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Hey i would like do have your input on this

I use this to generate unique salts to each of my users when they register (random letters and numbers). how big is the chance that salts will colide?


I then use md5 to hash salt, password and email(in that order) together as password and rehash when they log-in.

md5($salt . $password . $email);

How much safer than just md5 is this? Something i can improve?

`id` mediumint(8) unsigned NOT NULL AUTO_INCREMENT,
`username` varchar(24) CHARACTER SET utf8 NOT NULL,
`password` varchar(32) CHARACTER SET utf8 NOT NULL,
`email` varchar(255) CHARACTER SET utf8 NOT NULL,
`salt` varchar(255) CHARACTER SET utf8 NOT NULL,
 PRIMARY KEY (`id`),
 UNIQUE KEY `username` (`username`),
 UNIQUE KEY `email` (`email`)
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this question looks a lot like:… and… –  Jacco Oct 19 '09 at 12:05
You might improve by not using MD5 as your hashing algorithm. Is there a reason you chose that one? –  mrduclaw Oct 19 '09 at 12:06
"safer" in what respect? see –  hop Oct 19 '09 at 12:07
SHA256 or higher'd be a better choice –  Will Oct 19 '09 at 12:09
bcrypt is even better than SHA-anything. MD5 and SHA are both designed to be as quick as possible; bcrypt is designed to be quick enough when doing a single hash (i.e., just about any legitimate use), but no faster, so that doing massive quantities of hashes (i.e., trying to brute-force a password) is as expensive and time-consuming as possible. –  Dave Sherohman Oct 19 '09 at 12:18

5 Answers 5

up vote 4 down vote accepted

I wouldn't use the email address in the password hash. If a person changes their email address it would invalidate the hashed password and thus you'd have to have the user change their password every time they change their email address. I typically use a salt per user and a salt per application (fixed for all users). This way an attacker would need access to both your application and your user database to gain access.

$hashed = md5( $per_user_salt . $password . $app_salt );
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I wouldn't use MD5 –  Jacco Oct 19 '09 at 13:26
Neither would I but other answers had already mentioned that issue so I addressed a different one. –  tvanfosson Oct 19 '09 at 13:35

It does not matter if they collide. The purpose of the salt is that if you hash the same value twice but with different salts, the result will be different.If attacker aquires you databases of hashes, salt will renders ineffective attack with pre-calculated database of hashes of known passwords. The salt itself is not a secret and collisions of salts is not a problem.

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Salt collisions are a very minor problem in that they allow you to work in parallel towards brute-forcing the passwords which share the same salt. Personally, though, I do agree that this isn't something that you really need to worry about. The increased exposure it creates (given at least a two-character alphanumeric salt) is so small that your time is better spent increasing some other piece of the security architecture. –  Dave Sherohman Oct 19 '09 at 12:22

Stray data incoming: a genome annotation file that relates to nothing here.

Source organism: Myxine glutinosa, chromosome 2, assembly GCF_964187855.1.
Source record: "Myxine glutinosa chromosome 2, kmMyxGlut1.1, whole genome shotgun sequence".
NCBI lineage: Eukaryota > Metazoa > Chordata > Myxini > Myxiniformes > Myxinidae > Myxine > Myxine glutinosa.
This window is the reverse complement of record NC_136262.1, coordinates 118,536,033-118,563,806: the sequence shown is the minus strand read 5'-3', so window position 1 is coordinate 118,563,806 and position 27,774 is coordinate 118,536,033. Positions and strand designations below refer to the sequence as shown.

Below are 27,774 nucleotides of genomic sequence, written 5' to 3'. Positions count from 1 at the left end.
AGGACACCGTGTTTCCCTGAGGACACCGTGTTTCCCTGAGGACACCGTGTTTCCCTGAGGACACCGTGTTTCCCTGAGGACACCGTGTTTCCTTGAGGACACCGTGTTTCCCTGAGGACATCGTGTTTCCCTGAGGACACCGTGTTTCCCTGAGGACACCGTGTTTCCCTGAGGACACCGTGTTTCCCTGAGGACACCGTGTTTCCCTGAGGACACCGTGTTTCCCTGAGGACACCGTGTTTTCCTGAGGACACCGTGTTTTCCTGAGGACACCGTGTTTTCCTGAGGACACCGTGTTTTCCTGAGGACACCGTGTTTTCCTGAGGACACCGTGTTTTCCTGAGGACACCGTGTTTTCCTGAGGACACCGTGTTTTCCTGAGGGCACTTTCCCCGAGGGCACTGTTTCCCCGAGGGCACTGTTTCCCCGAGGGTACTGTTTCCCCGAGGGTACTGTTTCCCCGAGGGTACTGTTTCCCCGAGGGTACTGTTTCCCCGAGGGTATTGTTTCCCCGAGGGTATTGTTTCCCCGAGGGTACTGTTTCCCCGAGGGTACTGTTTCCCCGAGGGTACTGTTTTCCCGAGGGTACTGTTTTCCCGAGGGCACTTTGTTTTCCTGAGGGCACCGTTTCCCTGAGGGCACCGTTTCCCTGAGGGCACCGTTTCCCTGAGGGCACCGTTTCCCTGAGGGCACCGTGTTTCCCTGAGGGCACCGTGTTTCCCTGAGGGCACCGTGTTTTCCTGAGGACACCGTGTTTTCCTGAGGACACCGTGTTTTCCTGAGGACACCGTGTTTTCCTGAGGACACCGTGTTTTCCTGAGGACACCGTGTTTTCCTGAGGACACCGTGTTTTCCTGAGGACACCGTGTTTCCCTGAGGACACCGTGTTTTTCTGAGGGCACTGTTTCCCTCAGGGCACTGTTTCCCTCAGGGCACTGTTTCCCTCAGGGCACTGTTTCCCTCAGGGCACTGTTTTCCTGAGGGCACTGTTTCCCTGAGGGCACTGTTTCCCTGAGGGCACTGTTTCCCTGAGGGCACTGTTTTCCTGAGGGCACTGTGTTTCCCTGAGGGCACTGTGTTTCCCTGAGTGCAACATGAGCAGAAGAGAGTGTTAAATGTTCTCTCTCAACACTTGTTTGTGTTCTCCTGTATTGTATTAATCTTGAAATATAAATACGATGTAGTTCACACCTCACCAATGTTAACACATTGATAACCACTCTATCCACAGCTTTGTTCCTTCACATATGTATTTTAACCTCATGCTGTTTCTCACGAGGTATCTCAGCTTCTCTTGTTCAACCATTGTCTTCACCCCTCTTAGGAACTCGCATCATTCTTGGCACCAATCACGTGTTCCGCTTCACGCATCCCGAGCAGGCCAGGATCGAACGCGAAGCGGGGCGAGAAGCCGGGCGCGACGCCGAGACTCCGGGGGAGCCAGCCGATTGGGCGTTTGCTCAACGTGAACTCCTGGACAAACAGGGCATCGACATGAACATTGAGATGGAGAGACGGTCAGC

getrandmax seems to return a rather big number (2147483647), depending on your platform. The chance that you encounter any given N is hence 1/2147483647.

The chance that you don't encounter N is 1-1/2147483647.

So the chance that you don't encounter the first, secondly, thirdly, ... Pth N becomes the Pth power of (1-1/2147483647).

So the chance you do encounter one of P distributed salts is 1 - (chance you don't encounter any of P salts)

= 1 - (1-1/max)**P

This means a curve going steeply down from about a quarter of a gig salts. (a table from excel):

            P = number/salts        ( 1 - 1/max ) ^ P       collission chance
               16777216                    0                   1%
               33554432                    0                   2%
               67108864                    0                   3%
              134217728                    0                   6%
              268435456                    0                  12%
              536870912                    0                  22%
             1073741824                    0                  39%
             2147483648                    0                  63%
             4294967296                    0                  86%
             8589934592                    0                  98%
            17179869184                    0                 100%
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You might also consider using SHA256 we are seeing more and more exploits with MD5. SHA256 will require additional storage space due to the length of the hash results, but I think it is worth it.

$hashed = hash('sha256', $per_user_salt . $password . $app_salt );

Note: this does require PHP 5.1.2 or greater.

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They will never colide.

....maybe once in 10000000000000000.

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That somehow doesn't seem mathematically correct. Can I see some statistics that support that number? –  mrduclaw Oct 19 '09 at 12:11
am i the only one who read that number as binary? >.< –  Pondidum Oct 19 '09 at 12:12
maybe? For 500000000 salts taken from the range 0-2^32, the chance of collision is more than 30%. –  xtofl Oct 19 '09 at 12:33
This does not provide an answer to the question. To critique or request clarification from an author, leave a comment below their post. –  Sirko Nov 18 '12 at 19:26

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